The following is a transcript of an interview with J. Nicholas Dionne-Odom, PhD, RN. Dr. Dionne-Odom is a Postdoctoral Fellow in the School of Nursing at the University of Alabama at Birmingham (UAB) and is board-certified in hospice and palliative care with over 10 years experience in critical care and 6 years experience in telehealth palliative care health coaching. He is a researcher whose work focuses on developing and conducting clinical trials of palliative care health coaching interventions for rural and minority family caregivers of individuals with advanced cancer and heart failure. Dr. Dionne-Odom is also interested in decision psychology in the setting of serious illness, particularly with the way family caregivers partner with their care recipients in their healthcare decision-making. He is currently funded by a 5-year, National Institutes of Health/National Institute of Nursing Research to develop and test a telehealth palliative care coaching intervention for rural underserved family caregivers of persons newly diagnosed with advanced cancer.
What was the catalyst for your interest in health coaching for caregivers?
I was an intensive care unit (ICU) nurse for 10 years and witnessed many families having traumatic experiences watching their loved ones receive very aggressive treatments at end of life. This experience capped what was the end of a very long road, often years, of providing daily support to someone who’d been struggling with serious illness. Many were unprepared for this role and what would happen at the end and nearly all had no support along the way.
And for cancer care in particular?
I began doing outpatient palliative care coaching for patients with newly-diagnosed advanced cancer and their family caregivers as part of a randomized controlled trial of an intervention called ENABLE (Educate, Nurture Advise Before Life Ends). Our approach to this support was based on a type of cognitive behavioral therapy called problem solving therapy (PST). The steps of PST share many similarities with health coaching, such as goal identification, brainstorming and action planning. This led me down a path of research and training where I sought to expand the counseling techniques I had acquired by pursuing more in depth training in health coaching, which I got through the Duke Integrative Medicine program.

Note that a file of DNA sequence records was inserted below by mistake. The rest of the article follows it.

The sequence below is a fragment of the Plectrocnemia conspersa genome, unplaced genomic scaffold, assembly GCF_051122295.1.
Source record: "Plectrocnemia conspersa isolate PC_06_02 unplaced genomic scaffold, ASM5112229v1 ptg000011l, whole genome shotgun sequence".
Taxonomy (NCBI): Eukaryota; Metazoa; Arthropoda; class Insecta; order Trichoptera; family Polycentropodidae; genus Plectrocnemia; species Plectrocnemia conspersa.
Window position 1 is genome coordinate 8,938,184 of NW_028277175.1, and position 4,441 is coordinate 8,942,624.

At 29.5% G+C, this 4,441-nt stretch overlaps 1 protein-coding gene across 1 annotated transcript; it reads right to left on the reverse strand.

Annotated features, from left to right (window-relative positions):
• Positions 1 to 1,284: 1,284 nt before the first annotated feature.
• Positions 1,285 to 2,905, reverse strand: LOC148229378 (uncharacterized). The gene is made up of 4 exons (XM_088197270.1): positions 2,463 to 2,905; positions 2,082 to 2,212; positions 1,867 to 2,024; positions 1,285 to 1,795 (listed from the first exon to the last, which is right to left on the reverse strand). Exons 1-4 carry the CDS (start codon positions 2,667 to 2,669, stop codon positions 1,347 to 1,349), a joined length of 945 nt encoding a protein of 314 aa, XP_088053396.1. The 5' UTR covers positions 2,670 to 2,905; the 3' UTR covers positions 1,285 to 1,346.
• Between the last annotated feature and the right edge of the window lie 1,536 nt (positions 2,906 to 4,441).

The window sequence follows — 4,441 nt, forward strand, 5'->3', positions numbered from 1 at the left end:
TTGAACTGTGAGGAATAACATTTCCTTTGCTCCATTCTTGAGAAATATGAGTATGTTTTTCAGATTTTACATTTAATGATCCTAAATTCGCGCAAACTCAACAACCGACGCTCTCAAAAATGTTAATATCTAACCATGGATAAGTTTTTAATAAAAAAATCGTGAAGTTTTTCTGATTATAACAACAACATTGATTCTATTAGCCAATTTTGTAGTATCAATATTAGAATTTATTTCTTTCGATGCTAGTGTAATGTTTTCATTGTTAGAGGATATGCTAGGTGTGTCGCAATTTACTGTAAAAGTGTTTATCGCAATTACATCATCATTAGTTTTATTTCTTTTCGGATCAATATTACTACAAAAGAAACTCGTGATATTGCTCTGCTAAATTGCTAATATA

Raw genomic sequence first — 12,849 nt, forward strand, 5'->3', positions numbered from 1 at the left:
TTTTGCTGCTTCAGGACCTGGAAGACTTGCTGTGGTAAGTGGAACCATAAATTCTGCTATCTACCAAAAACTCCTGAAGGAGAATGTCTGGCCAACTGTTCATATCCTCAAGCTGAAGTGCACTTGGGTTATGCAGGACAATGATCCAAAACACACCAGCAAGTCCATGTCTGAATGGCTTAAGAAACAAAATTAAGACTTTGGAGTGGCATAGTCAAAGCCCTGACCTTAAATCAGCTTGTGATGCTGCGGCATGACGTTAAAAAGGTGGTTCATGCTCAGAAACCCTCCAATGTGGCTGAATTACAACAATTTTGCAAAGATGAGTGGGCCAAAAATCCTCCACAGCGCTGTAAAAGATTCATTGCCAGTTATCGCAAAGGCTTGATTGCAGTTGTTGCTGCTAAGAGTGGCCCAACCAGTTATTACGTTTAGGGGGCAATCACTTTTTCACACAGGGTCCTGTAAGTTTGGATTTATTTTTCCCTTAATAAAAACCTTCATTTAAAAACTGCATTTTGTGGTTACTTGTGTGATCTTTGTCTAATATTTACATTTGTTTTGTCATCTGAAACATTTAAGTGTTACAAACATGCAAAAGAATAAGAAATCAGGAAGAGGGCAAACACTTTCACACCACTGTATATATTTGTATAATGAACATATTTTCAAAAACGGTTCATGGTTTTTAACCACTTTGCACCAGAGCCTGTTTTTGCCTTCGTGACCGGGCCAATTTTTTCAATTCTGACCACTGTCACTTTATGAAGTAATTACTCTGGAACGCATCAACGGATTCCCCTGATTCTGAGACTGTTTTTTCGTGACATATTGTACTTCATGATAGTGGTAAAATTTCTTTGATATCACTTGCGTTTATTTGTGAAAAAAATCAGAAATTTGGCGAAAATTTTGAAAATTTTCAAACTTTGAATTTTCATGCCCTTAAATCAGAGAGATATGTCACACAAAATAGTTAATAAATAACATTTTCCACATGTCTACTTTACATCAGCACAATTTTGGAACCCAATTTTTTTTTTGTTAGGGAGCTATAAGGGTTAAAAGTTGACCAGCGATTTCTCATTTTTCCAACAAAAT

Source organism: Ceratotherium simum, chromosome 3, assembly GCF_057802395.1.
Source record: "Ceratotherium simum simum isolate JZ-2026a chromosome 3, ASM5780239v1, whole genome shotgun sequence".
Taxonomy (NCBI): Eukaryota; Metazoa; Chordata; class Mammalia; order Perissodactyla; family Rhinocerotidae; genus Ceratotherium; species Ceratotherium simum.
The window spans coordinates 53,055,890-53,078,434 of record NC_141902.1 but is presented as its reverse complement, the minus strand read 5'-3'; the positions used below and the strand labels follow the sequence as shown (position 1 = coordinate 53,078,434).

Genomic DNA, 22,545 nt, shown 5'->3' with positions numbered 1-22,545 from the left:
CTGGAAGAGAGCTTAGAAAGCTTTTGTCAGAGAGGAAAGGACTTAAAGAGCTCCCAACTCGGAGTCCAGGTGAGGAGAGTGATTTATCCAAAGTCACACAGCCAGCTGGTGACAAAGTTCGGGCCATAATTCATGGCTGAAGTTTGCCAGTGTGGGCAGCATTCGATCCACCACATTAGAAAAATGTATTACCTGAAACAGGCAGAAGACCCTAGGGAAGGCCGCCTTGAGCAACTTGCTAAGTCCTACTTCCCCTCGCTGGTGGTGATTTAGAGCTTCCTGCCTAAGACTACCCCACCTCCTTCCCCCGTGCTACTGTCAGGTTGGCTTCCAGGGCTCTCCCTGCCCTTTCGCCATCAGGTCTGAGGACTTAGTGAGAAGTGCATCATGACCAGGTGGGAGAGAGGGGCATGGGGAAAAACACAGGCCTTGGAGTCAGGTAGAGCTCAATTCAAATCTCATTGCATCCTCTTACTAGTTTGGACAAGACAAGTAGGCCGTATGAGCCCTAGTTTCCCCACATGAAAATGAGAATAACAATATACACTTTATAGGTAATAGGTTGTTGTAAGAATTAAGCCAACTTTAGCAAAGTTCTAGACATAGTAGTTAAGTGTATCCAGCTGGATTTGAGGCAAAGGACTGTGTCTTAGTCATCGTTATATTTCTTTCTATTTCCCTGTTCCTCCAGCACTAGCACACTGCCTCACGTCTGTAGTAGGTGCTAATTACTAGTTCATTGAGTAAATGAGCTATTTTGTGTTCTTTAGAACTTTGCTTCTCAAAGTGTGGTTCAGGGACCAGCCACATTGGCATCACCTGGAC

What aspect of health coaching in cancer care is most interesting to you and why?
I think what I find most compelling about health coaching is its basis on the provision of a therapeutic relationship and the facilitation of therapeutic goal pursuance that is driven by the needs and values of the participant/client/family caregivers. I think this approach is consistent with numerous theories of adult learning and human behavior and I think pursuing research to test whether these health coaching techniques are both beneficial to clients and sustainable in the healthcare market/ecosystem is needed.
What do you believe the NINR saw in your subject matter that won their financial support?
I think they were compelled by what I conveyed in the grant, namely that the single greatest healthcare challenge in the coming decades is arguably how to best support the over 40 million family caregivers who provide support to the growing numbers of U.S. adults 65 and older (a figure expected to double by 2030) that is further intensified by a movement towards “aging in place”, dying at home, and the lengthened period of time that individuals live with serious debilitating illnesses. Care of these individuals largely falls on the unpaid efforts of family caregivers and these services are not ones that can be replaced by simply employing more healthcare professionals. Hence finding ways to better support and prepare these family caregivers who act as our “hidden” healthcare workforce is critical.